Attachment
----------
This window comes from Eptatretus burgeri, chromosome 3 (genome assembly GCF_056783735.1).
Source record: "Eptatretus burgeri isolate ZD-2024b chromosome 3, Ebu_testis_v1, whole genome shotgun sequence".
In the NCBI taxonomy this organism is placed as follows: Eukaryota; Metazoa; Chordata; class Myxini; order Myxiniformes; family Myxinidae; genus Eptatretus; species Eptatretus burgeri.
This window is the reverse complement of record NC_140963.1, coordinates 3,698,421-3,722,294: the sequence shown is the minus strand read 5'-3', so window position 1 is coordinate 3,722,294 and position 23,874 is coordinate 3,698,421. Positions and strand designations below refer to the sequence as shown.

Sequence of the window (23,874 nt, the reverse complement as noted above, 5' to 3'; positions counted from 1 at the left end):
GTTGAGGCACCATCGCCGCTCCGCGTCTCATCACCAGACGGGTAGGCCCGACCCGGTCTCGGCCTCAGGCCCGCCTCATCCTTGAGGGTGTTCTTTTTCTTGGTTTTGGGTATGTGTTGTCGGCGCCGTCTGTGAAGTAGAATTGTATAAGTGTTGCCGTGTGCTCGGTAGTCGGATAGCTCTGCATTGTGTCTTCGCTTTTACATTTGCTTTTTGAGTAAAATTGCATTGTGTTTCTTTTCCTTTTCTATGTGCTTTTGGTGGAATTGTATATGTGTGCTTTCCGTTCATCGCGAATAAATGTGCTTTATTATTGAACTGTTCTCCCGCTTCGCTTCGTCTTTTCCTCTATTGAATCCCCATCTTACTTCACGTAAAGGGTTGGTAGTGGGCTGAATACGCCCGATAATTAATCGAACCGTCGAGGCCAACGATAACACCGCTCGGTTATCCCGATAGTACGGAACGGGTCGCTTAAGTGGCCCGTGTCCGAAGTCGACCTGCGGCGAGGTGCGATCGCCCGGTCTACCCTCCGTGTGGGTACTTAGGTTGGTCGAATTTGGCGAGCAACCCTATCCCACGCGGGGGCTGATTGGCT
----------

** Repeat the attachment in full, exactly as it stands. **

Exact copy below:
This window comes from Eptatretus burgeri, chromosome 3 (genome assembly GCF_056783735.1).
Source record: "Eptatretus burgeri isolate ZD-2024b chromosome 3, Ebu_testis_v1, whole genome shotgun sequence".
In the NCBI taxonomy this organism is placed as follows: Eukaryota; Metazoa; Chordata; class Myxini; order Myxiniformes; family Myxinidae; genus Eptatretus; species Eptatretus burgeri.
This window is the reverse complement of record NC_140963.1, coordinates 3,698,421-3,722,294: the sequence shown is the minus strand read 5'-3', so window position 1 is coordinate 3,722,294 and position 23,874 is coordinate 3,698,421. Positions and strand designations below refer to the sequence as shown.

Sequence of the window (23,874 nt, the reverse complement as noted above, 5' to 3'; positions counted from 1 at the left end):
GTTGAGGCACCATCGCCGCTCCGCGTCTCATCACCAGACGGGTAGGCCCGACCCGGTCTCGGCCTCAGGCCCGCCTCATCCTTGAGGGTGTTCTTTTTCTTGGTTTTGGGTATGTGTTGTCGGCGCCGTCTGTGAAGTAGAATTGTATAAGTGTTGCCGTGTGCTCGGTAGTCGGATAGCTCTGCATTGTGTCTTCGCTTTTACATTTGCTTTTTGAGTAAAATTGCATTGTGTTTCTTTTCCTTTTCTATGTGCTTTTGGTGGAATTGTATATGTGTGCTTTCCGTTCATCGCGAATAAATGTGCTTTATTATTGAACTGTTCTCCCGCTTCGCTTCGTCTTTTCCTCTATTGAATCCCCATCTTACTTCACGTAAAGGGTTGGTAGTGGGCTGAATACGCCCGATAATTAATCGAACCGTCGAGGCCAACGATAACACCGCTCGGTTATCCCGATAGTACGGAACGGGTCGCTTAAGTGGCCCGTGTCCGAAGTCGACCTGCGGCGAGGTGCGATCGCCCGGTCTACCCTCCGTGTGGGTACTTAGGTTGGTCGAATTTGGCGAGCAACCCTATCCCACGCGGGGGCTGATTGGCT